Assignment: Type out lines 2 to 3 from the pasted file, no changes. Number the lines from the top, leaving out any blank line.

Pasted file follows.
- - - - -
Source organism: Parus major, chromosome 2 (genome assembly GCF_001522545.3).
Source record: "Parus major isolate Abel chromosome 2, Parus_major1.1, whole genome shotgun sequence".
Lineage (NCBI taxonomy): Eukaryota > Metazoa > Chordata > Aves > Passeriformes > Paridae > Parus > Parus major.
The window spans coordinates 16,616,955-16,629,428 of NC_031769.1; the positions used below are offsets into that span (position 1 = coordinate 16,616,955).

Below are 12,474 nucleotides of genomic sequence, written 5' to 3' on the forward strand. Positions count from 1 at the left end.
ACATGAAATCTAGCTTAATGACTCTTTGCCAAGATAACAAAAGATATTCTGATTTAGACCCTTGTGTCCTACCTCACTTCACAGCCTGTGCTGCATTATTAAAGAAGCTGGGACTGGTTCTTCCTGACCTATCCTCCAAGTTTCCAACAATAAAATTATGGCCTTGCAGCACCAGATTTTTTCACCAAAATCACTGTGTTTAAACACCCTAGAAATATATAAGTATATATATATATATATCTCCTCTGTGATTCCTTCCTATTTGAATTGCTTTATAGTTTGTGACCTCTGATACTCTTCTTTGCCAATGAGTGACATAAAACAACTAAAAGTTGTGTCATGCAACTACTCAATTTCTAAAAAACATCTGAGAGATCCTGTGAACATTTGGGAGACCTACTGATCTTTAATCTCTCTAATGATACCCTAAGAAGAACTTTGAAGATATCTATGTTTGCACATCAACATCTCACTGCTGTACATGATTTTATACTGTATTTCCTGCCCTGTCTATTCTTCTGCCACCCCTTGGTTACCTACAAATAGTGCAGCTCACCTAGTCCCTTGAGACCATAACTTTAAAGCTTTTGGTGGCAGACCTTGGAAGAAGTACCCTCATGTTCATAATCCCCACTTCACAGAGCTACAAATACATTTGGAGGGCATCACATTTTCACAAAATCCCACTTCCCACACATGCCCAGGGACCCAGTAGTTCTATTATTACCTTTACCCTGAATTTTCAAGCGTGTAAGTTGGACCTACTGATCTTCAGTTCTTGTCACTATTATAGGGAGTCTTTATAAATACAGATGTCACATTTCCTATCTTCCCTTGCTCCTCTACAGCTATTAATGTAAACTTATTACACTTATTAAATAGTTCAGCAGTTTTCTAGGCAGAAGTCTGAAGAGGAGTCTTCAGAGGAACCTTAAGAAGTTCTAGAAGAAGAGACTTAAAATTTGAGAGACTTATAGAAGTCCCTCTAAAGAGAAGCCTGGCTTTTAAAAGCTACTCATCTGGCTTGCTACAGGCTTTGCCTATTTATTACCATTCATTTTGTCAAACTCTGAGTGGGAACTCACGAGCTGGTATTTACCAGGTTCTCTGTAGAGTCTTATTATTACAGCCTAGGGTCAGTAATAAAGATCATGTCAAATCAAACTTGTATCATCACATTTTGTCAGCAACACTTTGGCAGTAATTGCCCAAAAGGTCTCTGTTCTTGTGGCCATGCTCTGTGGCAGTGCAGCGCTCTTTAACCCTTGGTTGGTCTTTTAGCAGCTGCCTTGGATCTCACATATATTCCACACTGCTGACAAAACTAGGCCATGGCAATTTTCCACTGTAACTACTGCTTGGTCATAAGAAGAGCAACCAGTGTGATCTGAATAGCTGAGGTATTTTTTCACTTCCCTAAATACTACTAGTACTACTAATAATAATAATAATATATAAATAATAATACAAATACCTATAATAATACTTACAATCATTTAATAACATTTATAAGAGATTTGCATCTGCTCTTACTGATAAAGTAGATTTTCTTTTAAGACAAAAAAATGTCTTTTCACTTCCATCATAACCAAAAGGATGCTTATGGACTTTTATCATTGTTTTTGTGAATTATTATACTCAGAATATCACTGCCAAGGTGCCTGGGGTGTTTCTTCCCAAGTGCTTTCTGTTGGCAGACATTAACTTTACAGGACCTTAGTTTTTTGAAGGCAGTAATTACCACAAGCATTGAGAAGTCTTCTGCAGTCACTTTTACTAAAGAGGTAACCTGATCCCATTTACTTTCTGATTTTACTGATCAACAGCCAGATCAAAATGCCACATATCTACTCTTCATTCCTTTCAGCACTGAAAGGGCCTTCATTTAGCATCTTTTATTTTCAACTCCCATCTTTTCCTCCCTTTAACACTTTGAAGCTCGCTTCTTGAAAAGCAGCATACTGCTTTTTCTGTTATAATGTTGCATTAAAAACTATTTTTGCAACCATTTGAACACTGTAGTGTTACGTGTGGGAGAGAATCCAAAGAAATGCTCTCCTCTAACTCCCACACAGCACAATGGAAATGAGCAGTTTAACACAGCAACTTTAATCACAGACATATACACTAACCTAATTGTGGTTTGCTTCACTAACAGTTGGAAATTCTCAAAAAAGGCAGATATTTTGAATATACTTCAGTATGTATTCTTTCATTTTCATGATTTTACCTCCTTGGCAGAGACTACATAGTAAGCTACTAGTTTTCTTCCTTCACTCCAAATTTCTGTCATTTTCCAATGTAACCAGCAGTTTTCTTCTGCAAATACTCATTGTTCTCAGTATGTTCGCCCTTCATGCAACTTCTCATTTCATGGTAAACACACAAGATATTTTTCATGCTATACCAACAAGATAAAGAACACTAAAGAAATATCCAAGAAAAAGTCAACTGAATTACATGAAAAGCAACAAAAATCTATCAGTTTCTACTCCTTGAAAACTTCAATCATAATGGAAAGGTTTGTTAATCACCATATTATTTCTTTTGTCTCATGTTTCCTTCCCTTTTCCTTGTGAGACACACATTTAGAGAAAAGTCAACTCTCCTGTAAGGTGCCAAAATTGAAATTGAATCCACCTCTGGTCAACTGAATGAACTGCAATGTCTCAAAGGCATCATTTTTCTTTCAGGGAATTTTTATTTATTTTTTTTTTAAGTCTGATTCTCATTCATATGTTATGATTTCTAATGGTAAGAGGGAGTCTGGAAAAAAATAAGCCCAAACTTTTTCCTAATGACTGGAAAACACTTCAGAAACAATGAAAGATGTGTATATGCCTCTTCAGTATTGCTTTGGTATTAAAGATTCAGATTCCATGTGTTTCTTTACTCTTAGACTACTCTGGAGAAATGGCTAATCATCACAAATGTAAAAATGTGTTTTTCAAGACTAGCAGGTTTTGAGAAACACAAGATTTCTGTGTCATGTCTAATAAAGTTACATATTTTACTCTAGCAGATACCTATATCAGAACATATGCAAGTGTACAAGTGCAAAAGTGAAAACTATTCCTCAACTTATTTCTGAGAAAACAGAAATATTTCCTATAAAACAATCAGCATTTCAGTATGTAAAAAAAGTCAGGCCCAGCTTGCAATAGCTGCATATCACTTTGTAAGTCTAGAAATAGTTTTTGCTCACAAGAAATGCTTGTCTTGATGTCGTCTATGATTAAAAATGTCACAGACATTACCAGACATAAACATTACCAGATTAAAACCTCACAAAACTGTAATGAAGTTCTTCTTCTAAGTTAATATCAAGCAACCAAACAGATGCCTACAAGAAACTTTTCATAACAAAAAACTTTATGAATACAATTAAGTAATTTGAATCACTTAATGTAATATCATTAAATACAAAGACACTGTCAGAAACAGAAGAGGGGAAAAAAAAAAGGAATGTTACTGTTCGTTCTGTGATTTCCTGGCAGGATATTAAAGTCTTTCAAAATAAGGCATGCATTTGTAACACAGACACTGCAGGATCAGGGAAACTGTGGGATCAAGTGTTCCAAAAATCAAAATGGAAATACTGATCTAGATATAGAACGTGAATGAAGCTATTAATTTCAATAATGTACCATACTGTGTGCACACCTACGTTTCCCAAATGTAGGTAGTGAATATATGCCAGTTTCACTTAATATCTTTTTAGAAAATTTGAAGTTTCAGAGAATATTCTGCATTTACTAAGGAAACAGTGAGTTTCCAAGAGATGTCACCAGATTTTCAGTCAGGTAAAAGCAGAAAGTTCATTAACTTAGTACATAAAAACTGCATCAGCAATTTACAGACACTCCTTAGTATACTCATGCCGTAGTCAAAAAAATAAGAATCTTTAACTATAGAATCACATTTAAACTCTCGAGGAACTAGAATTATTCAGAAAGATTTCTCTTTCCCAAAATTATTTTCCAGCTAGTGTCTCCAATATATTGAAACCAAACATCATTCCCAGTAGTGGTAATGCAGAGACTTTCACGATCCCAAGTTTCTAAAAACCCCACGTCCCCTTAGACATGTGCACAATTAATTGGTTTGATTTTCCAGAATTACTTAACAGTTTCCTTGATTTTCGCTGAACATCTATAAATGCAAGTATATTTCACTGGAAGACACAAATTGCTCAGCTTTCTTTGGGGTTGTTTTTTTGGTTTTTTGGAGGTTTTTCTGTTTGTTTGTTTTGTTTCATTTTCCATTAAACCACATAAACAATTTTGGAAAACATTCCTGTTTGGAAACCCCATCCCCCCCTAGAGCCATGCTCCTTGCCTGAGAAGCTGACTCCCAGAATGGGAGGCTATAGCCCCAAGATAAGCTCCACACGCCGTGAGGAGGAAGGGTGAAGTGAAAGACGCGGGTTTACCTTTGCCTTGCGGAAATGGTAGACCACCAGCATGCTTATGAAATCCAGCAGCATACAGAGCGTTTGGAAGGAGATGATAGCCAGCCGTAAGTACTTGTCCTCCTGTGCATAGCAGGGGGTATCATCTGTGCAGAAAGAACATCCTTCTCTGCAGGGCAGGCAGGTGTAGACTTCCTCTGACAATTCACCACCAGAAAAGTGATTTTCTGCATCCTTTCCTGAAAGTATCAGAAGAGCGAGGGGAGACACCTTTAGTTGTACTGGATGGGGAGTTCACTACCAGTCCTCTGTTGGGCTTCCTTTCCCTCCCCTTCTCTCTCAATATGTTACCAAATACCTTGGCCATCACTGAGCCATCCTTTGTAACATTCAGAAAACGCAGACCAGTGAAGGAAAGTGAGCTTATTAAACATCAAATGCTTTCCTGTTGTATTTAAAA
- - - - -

Source record: "Parus major isolate Abel chromosome 2, Parus_major1.1, whole genome shotgun sequence".
Lineage (NCBI taxonomy): Eukaryota > Metazoa > Chordata > Aves > Passeriformes > Paridae > Parus > Parus major.